Mapping the West, part one: Camping in Southern Utah
During the past couple weeks, a group of BYU artists hosted a group of artists from Wirral Metropolitan College (Liverpool, England). I thought it a great opportunity to
a) meet new people, both from BYU as well as from Liverpool
b) rub shoulders with some of my favorite former professors, as well as former classmates.
c) have a chance to go camping in Southern Utah,
d) make art
So I took some days off from work and volunteered to help out in any way that I could.
Here is the description of the project as cited on the Wirral Metropolitan College blog dedicated to the project:
‘Mapping the West’ is an international collaborative project between Wirral Met BA Fine Art Printmaking department and the Fine Art department at Brigham Young University in Provo, Utah, USA.
For two weeks, from the 25th April to the 8th of May 2009, BYU will be hosting ten of our students and two members of staff. We will be sharing our experience and delivering a master class in book arts production with the intention of producing an exhibtion of artist’s books based on our responses to the map of the Escalante region of southern Utah.
It was a really good experience. Although it was definitely hectic at times, it was also rewarding, and I’m glad I could participate. The first few days were orientation: showing the new group the ropes, visits to Salt Lake city and Walmart ;). Then we had 3-day camping trip in Escalante. We visited Bryce Canyon,
camped in the Petrified Forest,
hiked to Calf Creek falls,
(some folks were brave enough to take a dip in the freezing water–I wasn’t one of them)
Ate delicious dutch oven dinner and had a brief lesson on the history of Escalante at Wulf Barsch’s gorgeous home (in Escalante),
and roamed around in the Devil’s Garden.
Knowing that as soon as I returned from the camping trip we would each be making a piece of art for a collaborative show, I found myself thinking a lot about my relationship to Utah–and also my relationship to the British Isles (which really has become my second home).
Here’s a blurb I wrote for WMC’s Mapping the West Blog:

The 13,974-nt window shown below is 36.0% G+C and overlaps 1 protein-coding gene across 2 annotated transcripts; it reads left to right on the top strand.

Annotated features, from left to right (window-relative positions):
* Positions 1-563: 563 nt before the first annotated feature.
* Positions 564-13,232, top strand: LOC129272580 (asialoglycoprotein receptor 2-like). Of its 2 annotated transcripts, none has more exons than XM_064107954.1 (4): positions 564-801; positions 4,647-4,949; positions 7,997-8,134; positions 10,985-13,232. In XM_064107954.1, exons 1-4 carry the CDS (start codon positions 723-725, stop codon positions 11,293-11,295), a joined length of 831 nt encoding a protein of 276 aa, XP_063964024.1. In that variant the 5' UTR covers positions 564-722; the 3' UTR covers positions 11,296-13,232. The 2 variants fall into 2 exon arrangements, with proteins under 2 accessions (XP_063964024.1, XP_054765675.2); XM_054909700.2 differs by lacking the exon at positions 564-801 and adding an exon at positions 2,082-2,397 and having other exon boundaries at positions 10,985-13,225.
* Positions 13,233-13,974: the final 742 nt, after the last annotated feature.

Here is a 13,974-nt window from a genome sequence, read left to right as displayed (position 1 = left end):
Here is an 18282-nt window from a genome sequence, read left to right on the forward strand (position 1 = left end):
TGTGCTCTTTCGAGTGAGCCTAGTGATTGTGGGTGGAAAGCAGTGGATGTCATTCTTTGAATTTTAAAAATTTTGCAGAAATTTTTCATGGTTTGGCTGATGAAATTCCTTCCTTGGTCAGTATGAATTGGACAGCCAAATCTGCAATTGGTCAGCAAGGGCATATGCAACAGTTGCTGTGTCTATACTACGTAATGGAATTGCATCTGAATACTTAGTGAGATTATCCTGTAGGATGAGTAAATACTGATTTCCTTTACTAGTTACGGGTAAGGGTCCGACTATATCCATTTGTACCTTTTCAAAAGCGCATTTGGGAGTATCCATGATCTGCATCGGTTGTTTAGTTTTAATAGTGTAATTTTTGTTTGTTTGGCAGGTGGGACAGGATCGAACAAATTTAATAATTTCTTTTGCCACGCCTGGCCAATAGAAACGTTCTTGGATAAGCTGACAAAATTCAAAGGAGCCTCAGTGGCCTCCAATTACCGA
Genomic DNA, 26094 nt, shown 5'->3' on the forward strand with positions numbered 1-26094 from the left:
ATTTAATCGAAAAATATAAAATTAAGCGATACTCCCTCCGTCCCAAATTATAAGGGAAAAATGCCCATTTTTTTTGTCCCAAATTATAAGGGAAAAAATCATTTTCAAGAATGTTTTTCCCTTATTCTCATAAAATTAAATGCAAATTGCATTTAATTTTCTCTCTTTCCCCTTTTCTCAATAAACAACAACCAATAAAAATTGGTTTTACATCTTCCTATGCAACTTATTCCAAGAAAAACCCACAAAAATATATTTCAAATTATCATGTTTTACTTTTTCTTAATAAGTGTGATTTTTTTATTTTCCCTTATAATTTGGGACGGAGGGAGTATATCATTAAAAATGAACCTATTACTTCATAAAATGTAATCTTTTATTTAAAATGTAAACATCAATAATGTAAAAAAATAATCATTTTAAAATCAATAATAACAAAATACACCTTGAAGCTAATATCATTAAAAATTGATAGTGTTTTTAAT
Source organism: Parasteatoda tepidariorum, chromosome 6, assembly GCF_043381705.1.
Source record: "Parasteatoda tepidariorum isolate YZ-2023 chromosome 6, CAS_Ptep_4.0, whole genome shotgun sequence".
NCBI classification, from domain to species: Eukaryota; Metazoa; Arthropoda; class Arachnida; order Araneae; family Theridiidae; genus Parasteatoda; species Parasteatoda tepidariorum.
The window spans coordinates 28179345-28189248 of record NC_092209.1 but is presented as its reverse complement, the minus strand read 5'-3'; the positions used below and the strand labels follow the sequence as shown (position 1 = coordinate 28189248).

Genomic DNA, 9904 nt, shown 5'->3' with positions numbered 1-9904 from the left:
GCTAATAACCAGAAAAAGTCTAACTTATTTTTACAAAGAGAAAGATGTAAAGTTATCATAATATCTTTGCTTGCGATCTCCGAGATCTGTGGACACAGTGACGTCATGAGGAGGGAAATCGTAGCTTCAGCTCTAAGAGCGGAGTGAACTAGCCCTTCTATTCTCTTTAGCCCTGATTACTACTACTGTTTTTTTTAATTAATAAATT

Thursday 30 April
Reflections on the camp out and the cultural differences of BYC and WMC
Lili Hall BYU student
When I was a little girl, I would go on road trips with my dad. He would give me a map of Southern Utah and tell me that I could pick any point on any road, and off we would go. As a result, I’ve been exposed to many rugged terrains off the beaten path, and the sometimes barren/ sometimes lush (it all depends on elevation, the latitude, and the time of year) landscape of Escalante is very familiar and homey to me. I was excited to go to Bryce Canyon with the Liverpool group, though, since this is one famous site in my own home state that I’ve never seen with my own eyes.
I found that being with people who were seeing this kind of landscape for the first time influenced the way I viewed things–I kept wondering what our new friends were thinking of the mountains, of the highways, the dry air, the red rocks, the heights, the blue sagebrush, the s’mores…of everything. Viewing the sites through their eyes gave me a bit of a fresh perspective on the land I sometimes take for granted. I paid attention to the comments people made–both from the BYU group as well as the Liverpool group. The Liverpudlians expressed things such as “I feel so small” or “everything is so big,” while those of us who grew up here said things like “even though I’ve never been to this very spot, it still feels like coming home.” I don’t typically realize just how cowboy-ish this countryside really is until I’m with people with lovely English accents!
In October, I came home from a yearlong study program in England. Having lived in the English countryside so recently, I can’t help but juxtapose the two places (Utah and England) in my mind as I embark on this Mapping the West art collaboration. The two landscapes are so vastly different… but they’re the two parts of the world most familiar to me.
I think that travel impacts the way one sees and appreciates their own home. The fact that I’ve seen Liverpool gives me a bit of insight as to where my new friends are coming from as they come out to visit. I can’t help but link the two places in my mind as I approach this Mapping the West book arts project, and I think that my piece for the show will be an exploration of my thoughts as to how the two places and their people are (or are not) linked insofar as my own experiences are concerned.